A typical database server may receive the same query and return the same set of results over and over again. Database cache servers allows the storage of these similar sets of queries and results and directly serves them to the web server with little or no interaction with the database server. Memcached and Redis are the two most popular solutions for database caching. You may choose to host your database cache on your EC2 host or remotely via AWS Elasticache. On Elasticache, you can choose between Memcached and Redis and spin off a cache server using the t1.micro free-tier instance configuration.
- Database Caching
- Databae Caching (Wikipedia)
- Introduction to Redis
- How to take advantage of Redis just adding it to your stack
- 11 Common Web Use Cases Solved In Redis
- What is Redis and what do I use it for? [closed]
- About Memcached
- Memcached: What is it and what does it do? (PHP Version)
According to wiki.typo3.org:
An opcode cache is a system to cache the result of the PHP code compilation to bytecode. This allows to use the bytecode instead of compiling on every request. Different opcode cache systems are available, mostly depending on used PHP version.
Common solutions for Opcode Caching include:
- Eaccelerator (PHP <5.4)
- Zend OPCache (PHP >5.4).
These are usually installed on the localhost. Some AMIs come with preconfigured Opcode Cache Systems (commonly APC & Zend). Confirm before spinning off an EC2 instance with any particular AMI.
EDGE CACHING OR CONTENT CACHING
A typical web application might have static contents such as image, CSS, & JS, audio and video files. When requested, these files could be served directly from your web host or you could outsource that task to a Content Distribution Network (CDN) which will ensure that your static files are hosted on dedicated content servers around the world and that clients are served from the closest content server. These increases your site-load speed and decreases bandwidth usage on your web host.
Common CDNs include:
- Amazon CloudFront,
- Limelight, etc.
I recommend the use of CloudFront especially if you are using AWS S3. CloudFront is still compatible with any other third-party host.
AWS allows up to 30GB of storage for a free-tier (t1.micro) instance. Configuring more storage space for your instance is expensive. Instead of adding more storage space to your web host, it is recommended that you setup AWS S3 buckets and use the buckets to serve your static contents. AWS S3 is also covered the the AWS Free policy.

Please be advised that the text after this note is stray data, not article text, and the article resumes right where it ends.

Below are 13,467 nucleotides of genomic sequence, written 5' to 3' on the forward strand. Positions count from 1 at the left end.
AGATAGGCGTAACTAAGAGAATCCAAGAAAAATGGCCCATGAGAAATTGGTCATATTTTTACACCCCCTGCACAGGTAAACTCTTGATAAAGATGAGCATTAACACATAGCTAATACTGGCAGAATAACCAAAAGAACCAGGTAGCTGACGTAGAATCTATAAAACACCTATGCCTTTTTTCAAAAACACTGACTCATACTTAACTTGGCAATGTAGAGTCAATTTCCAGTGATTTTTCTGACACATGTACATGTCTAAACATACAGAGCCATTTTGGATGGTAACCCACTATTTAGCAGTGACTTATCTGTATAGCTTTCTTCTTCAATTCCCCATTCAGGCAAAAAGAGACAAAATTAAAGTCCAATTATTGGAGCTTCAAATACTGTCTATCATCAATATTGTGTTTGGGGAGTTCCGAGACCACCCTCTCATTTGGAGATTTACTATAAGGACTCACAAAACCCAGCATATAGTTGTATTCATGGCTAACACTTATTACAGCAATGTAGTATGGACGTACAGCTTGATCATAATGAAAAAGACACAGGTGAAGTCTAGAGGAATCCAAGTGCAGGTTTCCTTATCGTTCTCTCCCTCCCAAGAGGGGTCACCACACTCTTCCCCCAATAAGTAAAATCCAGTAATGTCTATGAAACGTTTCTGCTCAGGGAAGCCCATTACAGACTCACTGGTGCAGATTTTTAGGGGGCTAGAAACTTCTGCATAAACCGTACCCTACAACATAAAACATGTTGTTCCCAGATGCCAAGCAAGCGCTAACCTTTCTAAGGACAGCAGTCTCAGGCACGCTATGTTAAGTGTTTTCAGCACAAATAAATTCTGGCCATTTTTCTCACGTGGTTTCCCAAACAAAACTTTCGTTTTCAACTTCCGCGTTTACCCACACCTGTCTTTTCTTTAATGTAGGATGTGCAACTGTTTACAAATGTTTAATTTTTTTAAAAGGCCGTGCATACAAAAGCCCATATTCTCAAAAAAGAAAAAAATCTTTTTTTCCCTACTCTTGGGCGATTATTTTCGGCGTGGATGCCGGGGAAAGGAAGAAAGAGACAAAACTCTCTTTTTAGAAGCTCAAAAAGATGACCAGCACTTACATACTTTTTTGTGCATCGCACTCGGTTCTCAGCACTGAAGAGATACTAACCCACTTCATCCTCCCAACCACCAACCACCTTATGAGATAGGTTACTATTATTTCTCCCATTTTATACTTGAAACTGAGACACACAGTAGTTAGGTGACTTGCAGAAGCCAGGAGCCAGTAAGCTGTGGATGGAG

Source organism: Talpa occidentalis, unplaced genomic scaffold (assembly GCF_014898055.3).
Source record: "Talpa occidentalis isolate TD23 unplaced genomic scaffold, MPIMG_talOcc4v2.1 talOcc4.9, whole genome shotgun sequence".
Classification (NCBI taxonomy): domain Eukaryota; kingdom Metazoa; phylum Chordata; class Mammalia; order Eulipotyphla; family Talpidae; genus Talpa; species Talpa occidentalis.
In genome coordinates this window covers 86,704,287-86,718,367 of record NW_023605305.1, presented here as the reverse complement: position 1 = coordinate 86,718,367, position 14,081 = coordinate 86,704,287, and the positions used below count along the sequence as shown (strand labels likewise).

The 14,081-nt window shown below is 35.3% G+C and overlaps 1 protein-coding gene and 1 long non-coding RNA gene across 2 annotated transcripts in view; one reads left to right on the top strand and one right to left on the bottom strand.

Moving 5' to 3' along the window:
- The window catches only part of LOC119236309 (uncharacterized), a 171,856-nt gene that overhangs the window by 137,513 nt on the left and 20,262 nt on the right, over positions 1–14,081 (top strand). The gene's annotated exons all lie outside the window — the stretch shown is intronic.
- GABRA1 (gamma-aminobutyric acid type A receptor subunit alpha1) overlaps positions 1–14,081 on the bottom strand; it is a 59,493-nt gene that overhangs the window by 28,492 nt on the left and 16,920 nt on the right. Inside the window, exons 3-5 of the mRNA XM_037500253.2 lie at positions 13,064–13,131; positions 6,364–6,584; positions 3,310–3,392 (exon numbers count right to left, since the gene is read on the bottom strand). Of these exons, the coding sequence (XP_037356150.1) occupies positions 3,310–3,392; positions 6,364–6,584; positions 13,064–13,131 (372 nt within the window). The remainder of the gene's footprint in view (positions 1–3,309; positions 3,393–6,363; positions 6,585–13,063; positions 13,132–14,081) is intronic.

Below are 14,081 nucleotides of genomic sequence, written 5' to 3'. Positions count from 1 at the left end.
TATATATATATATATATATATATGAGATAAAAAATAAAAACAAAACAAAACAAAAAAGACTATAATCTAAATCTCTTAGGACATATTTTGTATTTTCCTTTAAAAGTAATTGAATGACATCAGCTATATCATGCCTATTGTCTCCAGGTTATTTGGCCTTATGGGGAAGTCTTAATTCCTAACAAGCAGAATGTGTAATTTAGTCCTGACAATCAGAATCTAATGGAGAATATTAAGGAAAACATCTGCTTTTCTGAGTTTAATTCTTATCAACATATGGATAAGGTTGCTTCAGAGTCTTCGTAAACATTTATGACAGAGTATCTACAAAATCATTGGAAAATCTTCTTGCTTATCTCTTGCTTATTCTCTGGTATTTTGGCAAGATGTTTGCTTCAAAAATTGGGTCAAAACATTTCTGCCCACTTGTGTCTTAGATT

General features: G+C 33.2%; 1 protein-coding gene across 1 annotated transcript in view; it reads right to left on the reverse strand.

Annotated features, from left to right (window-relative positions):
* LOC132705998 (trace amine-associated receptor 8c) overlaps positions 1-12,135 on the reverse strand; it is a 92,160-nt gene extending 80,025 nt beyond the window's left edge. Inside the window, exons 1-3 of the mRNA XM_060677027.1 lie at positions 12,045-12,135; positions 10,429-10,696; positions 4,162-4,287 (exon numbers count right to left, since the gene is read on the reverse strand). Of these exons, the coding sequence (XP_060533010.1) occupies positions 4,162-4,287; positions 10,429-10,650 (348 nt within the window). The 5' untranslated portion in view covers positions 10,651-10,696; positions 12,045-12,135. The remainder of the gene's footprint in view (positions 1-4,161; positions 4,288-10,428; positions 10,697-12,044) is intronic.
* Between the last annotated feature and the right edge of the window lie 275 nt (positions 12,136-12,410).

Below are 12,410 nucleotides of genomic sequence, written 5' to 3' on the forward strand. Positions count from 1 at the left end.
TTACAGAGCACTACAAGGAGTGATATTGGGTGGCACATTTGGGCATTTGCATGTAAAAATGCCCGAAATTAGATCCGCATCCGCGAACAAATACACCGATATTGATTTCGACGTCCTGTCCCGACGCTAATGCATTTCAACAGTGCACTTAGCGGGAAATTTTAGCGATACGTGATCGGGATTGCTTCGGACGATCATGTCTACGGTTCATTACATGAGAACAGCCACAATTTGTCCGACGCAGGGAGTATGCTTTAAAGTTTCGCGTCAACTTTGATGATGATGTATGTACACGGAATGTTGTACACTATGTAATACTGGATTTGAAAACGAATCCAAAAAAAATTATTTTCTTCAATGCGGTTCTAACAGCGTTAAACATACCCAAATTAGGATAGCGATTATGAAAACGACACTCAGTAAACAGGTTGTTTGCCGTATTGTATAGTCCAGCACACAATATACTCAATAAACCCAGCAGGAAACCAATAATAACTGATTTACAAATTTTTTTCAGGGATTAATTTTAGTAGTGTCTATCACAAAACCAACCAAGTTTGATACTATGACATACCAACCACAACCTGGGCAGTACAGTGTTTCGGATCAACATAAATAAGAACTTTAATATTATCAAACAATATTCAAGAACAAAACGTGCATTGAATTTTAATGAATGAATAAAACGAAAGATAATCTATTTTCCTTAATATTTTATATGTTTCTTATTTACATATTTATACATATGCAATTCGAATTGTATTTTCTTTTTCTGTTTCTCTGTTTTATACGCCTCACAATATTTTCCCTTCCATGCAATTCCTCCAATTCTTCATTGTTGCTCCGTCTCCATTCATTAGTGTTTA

If you need to synchronise your S3 buckets with folders on your EC2 web host, consider using s3fs-fuse. You may also configure CloudFront to serve your S3 buckets.
Amazon Route53 can offer highly-available DNS service for your web host, application servers and load balancers. If you have an EC2 web host, then it’s logically that you make Route53 your DNS provider. Route53 can also be used for purchasing domain names. AWS makes configuring Route53 very simple and intuitive.
SCALABILITY & AVAILABILITY CONSIDERATIONS
The biggest advantage in using AWS services is their high availability and scalability. Most AWS services are hosted on clusters of servers called Regions and mini-clusters within Regions known as Availability Zones. You may be required to choose a region and an availability zone closest to where most of your user might be. In the case of a global company, you can host different instances of your web hosts on different regions or availability zones to provide safety nets in the case of unavailability of a particular region or availability zone (Amazon says this hardly happens though).
Scalability of web applications on EC2 is achieved using Auto Scaling Groups and Elastic Load Balancers. Auto Scaling allows your web server, database server, or cache server to scale up and down depending on the load from users (traffic). Load Balancers allow traffic to be spread across multiple running instances of your web server and application server (which could be in the same region or across multiple regions).
Below is a 3-tier architecture featuring a typical usage of AWS services
If there is anything I didn’t put well, kindly point out for the sake of readers. You may shed more light on other services which I might have missed. Thank you.